Breeding Season

Manage cows and bulls for maximum conception rate, says this Government of Alberta, Agriculture and Rural Development report.
calendar icon 14 April 2009
clock icon 3 minute read
Alberta Agriculture, Food and Rural Development

Points to Remember

  • Reproductive performance is quite poor in cows with low level energy rations the last trimester of pregnancy. Cows with adequate or high level of nutrition have excellent reproductive performance.
  • A sound health program and good nutrition are requirements of any breeding program. They become even more important in an AI program.
  • A higher detection rate of cows in heat has been observed before noon than during the afternoon and evening. Shortly after sunrise a special effort should be made to detect estrus.
  • One of the more important management decisions in an artificial breeding program is the length of the breeding season and the use of cleanup bulls.
  • Proper facilities are essential to an AI program. They can be very simple or very elaborate.
  • Estrus synchronization with prostaglandins has the potential to improve and increase artificial insemination programs with cattle.
  • An estrus synchronizing program will not enhance overall pregnancy rates, increase conception or benefit reproductive performance in non-cycling or subfertile cattle, particularly when poor management is responsible for the condition of the cattle.
  • Income and labor use can both be improved by shortening the calving season.
  • Reproductive efficiency has a greater impact on the economic returns of a ranch than any of the more highly heritable traits.
  • Fertility records are the easiest of all performance records to keep. They reflect the level of management and environment more accurately than any other record kept.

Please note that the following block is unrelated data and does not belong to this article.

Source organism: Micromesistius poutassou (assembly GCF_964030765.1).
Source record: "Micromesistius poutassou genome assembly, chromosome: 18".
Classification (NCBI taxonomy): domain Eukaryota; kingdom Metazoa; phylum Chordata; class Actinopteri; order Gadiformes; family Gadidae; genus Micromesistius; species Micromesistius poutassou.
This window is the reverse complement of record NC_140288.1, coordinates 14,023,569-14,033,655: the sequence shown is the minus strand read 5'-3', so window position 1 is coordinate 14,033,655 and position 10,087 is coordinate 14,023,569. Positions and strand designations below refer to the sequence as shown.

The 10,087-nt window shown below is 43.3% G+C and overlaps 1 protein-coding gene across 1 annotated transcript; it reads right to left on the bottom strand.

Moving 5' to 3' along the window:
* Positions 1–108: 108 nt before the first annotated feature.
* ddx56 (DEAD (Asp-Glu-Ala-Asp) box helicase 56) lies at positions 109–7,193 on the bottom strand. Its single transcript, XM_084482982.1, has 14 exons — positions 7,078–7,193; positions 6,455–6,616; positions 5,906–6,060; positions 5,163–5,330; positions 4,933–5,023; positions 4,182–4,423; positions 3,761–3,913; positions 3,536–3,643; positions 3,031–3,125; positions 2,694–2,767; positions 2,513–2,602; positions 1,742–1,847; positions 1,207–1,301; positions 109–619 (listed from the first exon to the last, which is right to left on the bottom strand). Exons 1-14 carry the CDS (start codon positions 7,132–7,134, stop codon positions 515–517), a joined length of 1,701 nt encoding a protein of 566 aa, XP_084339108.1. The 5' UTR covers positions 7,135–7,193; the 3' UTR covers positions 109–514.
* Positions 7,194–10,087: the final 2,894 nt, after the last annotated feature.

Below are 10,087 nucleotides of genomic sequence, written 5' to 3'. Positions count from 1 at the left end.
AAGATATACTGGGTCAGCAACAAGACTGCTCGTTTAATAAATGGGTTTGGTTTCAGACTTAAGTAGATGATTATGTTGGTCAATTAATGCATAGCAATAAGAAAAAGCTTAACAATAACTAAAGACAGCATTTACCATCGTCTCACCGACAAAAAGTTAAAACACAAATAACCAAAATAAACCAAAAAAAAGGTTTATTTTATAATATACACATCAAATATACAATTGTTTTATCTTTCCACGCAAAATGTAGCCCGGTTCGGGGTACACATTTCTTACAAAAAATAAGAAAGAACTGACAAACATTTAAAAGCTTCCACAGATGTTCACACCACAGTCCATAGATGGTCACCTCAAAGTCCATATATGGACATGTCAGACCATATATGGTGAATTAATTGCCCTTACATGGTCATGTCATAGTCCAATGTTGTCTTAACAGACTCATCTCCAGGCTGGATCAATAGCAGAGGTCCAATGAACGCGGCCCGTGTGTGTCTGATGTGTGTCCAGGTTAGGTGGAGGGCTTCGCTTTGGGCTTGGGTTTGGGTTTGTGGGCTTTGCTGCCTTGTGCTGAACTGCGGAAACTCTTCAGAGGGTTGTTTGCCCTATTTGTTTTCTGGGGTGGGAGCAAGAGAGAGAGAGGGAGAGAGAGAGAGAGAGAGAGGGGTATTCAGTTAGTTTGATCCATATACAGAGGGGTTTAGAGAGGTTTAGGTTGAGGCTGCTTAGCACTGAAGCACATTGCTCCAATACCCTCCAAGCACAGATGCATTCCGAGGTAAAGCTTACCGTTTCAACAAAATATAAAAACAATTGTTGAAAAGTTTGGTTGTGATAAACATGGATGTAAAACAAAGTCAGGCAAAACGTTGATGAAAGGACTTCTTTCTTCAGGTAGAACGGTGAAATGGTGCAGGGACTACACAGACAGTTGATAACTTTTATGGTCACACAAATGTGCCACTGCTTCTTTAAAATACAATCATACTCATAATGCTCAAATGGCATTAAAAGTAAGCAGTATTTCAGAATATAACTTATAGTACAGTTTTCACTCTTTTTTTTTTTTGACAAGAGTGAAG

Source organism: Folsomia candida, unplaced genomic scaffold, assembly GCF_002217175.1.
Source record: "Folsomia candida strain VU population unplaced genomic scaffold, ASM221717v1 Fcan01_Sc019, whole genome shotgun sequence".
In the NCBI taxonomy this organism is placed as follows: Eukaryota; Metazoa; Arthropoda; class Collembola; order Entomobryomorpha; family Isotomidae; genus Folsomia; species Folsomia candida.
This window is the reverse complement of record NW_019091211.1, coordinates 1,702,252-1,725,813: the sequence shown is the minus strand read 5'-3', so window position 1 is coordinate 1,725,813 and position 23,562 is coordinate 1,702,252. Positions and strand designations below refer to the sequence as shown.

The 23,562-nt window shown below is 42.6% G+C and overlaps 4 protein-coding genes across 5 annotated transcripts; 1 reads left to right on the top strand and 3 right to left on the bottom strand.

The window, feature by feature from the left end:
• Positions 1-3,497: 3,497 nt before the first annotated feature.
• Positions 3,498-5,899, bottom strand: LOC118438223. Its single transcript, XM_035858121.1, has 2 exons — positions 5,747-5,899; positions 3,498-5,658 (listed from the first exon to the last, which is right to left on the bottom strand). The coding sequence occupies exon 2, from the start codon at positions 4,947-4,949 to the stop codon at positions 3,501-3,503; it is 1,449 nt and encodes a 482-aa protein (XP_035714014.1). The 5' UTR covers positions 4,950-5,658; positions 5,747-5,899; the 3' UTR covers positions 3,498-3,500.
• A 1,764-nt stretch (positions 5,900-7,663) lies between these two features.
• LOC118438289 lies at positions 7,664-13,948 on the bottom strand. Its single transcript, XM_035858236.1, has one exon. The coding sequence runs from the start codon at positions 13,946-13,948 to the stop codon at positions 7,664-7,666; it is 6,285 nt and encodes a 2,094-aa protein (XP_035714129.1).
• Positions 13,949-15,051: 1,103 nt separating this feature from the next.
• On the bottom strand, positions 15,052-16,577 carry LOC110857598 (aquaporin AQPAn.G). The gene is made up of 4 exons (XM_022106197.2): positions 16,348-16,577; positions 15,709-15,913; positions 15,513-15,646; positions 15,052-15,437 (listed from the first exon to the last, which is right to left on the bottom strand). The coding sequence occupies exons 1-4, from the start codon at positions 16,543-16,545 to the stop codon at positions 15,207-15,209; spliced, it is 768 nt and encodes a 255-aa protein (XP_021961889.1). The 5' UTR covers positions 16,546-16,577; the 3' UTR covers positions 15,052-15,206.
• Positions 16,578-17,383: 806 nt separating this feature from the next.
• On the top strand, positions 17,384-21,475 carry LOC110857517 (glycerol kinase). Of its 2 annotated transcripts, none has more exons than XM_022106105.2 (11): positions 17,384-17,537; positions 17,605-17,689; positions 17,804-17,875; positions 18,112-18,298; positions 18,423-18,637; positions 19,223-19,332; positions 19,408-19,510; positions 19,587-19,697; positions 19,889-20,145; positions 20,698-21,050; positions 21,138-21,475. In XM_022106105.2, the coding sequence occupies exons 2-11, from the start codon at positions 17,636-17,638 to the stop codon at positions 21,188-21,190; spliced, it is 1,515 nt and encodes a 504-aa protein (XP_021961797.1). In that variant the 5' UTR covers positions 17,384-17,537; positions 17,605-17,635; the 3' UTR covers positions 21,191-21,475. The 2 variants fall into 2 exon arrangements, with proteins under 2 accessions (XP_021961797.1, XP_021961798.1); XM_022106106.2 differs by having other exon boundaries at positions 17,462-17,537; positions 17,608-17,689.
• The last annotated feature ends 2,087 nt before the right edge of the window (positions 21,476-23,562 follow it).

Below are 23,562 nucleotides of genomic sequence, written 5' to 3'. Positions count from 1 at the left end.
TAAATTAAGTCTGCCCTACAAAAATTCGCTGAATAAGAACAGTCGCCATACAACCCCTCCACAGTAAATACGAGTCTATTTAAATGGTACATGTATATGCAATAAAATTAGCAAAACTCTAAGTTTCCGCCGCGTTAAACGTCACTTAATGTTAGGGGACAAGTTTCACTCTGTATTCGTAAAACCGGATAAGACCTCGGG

• Bulls are purchased to improve the genetic merit of the offspring.
  • Performance is influenced more by environmental factors than genetic factors.
  • Economically the early calf is more valuable to the enterprise than the late calf.
  • We need to concentrate on improving the genetic potential of the early calf. To do this, the genetically superior or proven bulls in the bull battery should be turned out first.

Good Management Practices

  • A good manager will keep an eye on his bulls to make sure that they are getting the cows bred. Injuries to bulls during the breeding season are relatively common.
  • During the breeding season, keep the cows distributed over the feed resource so the nutrient level is kept high. Some of the most important "riding" of the year will be done this time.
  • All cows that have lost their calves or did not calve should be marketed.
  • Be sure that the mineral-salt mixture is available for the cattle and that the mixture has adequate levels of special minerals for preventing problems such as grass tetany.
  • In single bull groups, watch the cows closely during the first 30 days of the breeding season so you will know if the cows are cycling and if the bull is settling the cows.

Plan Ahead

  • Determine if creep feeding is an economically viable alternative.
  • Review mineral supplementation program. Be sure consumption level is meeting needs.
  • Get up to date on market prices.
  • Plan some marketing alternatives.
  • Review budget for future needs.

April 2009

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